Raise your hand if you’ve felt personally victimized by coronavirus? Mean Girls references aside, I’m pretty sure all of us have had at least one culinary pursuit during this quarantine and for me it involved fermentation! I tried my hand, with the help of my sister Kristina, at making homemade vegan kimchi. When I’ve told people about this I’ve been asked every single time, “what makes kimchi not vegan?” To which I respond, the fish sauce. So, our task was to create a tasty and viable substitution. Since I’m not in the business of recreating the wheel, I just googled “vegan kimchi recipes” and used The Minimalist Baker’s recipe. Here’s how it went:
The first thing you should know is this is a VERY lengthy and messy process. Without Kristina I’m not sure how long it would’ve taken me to get this done but with her it took about 4 hours (prep time).
We did not have napa or savoy cabbage but the final product still turned out delish! After you salt the cabbage for what feels like years (2 hours), the real fun starts! The recipe called for a lot of Korean red chili flakes but I have a relatively low heat/spice threshold so I halved it.
After mixing the ingredients for the chili sauce together, we had to create the vegan fish sauce using tamari. Then you combine the two sauces along with the other vegetables you want to use in your kimchi.
Once that’s done you should be ready to coat your salted and rinsed cabbage with the sauce. Fair warning - this sauce stains and it may or may not burn your hands later when you get out of a hot shower. Ahh reminders of a successful day of culinary creations!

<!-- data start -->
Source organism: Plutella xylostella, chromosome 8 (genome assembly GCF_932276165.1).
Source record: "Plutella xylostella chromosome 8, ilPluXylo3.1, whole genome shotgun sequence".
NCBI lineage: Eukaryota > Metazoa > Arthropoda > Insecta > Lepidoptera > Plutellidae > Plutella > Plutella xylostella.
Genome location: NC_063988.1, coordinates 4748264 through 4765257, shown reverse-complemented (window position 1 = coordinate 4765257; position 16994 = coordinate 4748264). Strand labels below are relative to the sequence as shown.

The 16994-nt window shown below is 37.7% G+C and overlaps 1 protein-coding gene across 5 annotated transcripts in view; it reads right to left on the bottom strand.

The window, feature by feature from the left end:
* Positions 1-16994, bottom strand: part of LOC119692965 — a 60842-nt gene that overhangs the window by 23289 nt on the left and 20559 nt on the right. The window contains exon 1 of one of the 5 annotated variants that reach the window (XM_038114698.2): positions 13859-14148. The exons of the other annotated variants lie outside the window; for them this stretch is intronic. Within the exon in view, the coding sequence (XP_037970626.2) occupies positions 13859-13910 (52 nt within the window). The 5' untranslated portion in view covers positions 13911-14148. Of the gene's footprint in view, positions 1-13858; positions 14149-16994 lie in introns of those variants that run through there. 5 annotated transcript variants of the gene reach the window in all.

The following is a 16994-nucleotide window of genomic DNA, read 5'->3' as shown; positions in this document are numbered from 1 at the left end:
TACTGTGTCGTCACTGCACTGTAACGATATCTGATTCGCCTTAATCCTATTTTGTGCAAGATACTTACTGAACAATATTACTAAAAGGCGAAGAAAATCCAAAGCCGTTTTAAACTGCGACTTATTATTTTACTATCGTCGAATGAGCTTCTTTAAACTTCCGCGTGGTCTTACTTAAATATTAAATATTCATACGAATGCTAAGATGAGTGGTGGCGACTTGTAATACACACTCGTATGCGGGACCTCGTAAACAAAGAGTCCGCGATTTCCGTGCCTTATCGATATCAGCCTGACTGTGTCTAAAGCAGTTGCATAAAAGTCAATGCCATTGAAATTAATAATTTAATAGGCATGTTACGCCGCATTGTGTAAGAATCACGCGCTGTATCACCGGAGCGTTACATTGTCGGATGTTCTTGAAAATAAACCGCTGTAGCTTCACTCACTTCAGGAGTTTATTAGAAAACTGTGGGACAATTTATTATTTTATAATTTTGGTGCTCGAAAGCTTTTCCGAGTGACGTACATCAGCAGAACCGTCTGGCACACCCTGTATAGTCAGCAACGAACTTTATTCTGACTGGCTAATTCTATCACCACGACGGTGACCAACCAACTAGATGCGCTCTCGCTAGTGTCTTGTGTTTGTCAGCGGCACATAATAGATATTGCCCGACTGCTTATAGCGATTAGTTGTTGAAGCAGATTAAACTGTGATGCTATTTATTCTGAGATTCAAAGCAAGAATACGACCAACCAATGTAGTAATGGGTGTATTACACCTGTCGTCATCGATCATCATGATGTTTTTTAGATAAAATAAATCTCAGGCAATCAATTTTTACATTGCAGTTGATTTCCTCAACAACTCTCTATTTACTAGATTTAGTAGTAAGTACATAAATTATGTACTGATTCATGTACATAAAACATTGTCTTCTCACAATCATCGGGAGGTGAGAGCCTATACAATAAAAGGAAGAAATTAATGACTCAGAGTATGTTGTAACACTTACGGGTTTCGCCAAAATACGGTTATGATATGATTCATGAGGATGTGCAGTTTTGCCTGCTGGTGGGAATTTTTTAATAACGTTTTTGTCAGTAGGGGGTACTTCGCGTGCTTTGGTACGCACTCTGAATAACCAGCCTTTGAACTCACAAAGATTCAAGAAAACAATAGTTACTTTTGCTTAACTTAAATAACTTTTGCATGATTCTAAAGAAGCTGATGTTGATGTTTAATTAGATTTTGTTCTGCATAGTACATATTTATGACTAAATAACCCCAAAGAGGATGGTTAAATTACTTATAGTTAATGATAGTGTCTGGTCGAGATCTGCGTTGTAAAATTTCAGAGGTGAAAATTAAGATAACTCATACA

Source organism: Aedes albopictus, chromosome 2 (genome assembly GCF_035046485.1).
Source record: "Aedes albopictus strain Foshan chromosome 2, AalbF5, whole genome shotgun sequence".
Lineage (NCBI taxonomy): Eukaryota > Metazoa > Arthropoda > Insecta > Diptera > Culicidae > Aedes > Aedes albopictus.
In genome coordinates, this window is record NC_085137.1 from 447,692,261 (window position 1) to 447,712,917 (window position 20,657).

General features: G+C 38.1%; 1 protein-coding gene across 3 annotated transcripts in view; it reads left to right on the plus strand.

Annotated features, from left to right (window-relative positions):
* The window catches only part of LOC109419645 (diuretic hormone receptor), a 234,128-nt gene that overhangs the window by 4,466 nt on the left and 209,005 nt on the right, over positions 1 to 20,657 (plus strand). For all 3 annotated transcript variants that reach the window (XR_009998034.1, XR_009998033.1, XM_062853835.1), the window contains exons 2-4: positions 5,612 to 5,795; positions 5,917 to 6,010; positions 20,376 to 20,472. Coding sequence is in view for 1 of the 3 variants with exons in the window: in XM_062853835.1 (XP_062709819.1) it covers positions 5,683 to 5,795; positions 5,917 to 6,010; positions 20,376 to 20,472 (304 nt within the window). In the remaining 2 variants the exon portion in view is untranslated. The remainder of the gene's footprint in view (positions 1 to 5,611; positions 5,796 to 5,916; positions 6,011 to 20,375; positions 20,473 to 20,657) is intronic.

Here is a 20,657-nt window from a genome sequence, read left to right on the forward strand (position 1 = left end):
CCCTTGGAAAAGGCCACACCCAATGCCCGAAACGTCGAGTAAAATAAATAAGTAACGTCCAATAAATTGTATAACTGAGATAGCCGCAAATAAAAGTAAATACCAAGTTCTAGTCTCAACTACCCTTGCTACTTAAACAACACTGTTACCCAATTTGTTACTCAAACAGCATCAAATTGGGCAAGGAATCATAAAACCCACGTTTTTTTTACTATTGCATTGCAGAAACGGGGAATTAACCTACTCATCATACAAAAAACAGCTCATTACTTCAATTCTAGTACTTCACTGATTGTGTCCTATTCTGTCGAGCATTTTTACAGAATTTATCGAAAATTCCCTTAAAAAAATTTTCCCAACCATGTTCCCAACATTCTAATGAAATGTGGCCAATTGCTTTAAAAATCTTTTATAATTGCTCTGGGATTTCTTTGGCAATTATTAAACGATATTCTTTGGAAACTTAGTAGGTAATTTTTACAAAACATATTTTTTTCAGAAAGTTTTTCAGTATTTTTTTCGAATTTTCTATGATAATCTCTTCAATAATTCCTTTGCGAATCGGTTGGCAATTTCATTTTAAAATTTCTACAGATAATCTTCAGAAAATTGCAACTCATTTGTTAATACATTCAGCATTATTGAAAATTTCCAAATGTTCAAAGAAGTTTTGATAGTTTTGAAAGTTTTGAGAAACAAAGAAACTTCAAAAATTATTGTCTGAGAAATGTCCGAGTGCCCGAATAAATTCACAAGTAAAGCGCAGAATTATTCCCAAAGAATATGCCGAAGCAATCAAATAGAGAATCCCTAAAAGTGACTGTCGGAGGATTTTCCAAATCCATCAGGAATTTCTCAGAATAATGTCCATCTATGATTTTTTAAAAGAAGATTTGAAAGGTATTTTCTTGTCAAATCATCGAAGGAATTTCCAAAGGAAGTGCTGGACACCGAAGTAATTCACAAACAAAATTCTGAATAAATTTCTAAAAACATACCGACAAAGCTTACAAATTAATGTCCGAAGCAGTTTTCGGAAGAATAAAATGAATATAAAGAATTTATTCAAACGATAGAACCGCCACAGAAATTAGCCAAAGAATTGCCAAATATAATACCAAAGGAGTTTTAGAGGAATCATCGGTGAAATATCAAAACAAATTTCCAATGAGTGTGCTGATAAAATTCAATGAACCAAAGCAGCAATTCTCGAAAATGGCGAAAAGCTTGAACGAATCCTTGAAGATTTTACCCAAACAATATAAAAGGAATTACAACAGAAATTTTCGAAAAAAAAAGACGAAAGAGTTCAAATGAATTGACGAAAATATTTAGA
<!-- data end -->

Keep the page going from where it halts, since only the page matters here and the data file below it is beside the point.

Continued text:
Make sure you coat every leaf thoroughly so that your kimchi is packed with flavor. I recommend using a rubber spatula that you can easily clean when done.
Lastly, you’ll need to place the kimchi into your jars for fermentation. I highly suggest using large mason jars rather than plastic or Tupperware containers. Really press down on the kimchi so you can pack it in there. It took 4 jars for us to be able to get our kimchi packed!
I decided to let the kimchi ferment for 4 days in the cabinet (store in a cool, dry place) before moving it to the refrigerator. Side note, it made our entire cabinet and eventually kitchen smell like kimchi throughout the week. As fermentation occurs air bubbles form and get trapped in between the layers of cabbage so the pressure in the jar really builds up and you’ll need to open the jars every day to release it. Press down firmly on the kimchi to make sure all the air is released before resealing the jar. After the first 24 hours mine had actually started to leak out and the jar’s lids were warped from all the pressure! For a video of the mid-week ferment check out my Instagram (IGTV): @prananutritionist
One week later it was time to try our kimchi! I found it a bit spicier than the level of spice I enjoy but it was true to the authentic taste of kimchi by being spicy, crunchy, tangy and fragrant! My husband loved it and said it tastes just like kimchi he’s had at restaurants as well. We’re planning on having it with rice and tofu this week so I’ll post a picture of that later on.
This wouldn’t be a dietitian’s post if I didn’t point out the health benefits of kimchi. Knowing that it’s a fermented food, kimchi offers both prebiotics and probiotics which means a happy healthy gut! A healthy gut microbiome means less inflammation and digestive issues. Probiotics (good gut bacteria) can also help to maintain a healthy weight by reducing constipation.
So there ya have it, kimchi! I’m eager to hear what you think of kimchi whether you’ve made it yourself or not. And of course if you do make it yourself let me know how it turns out!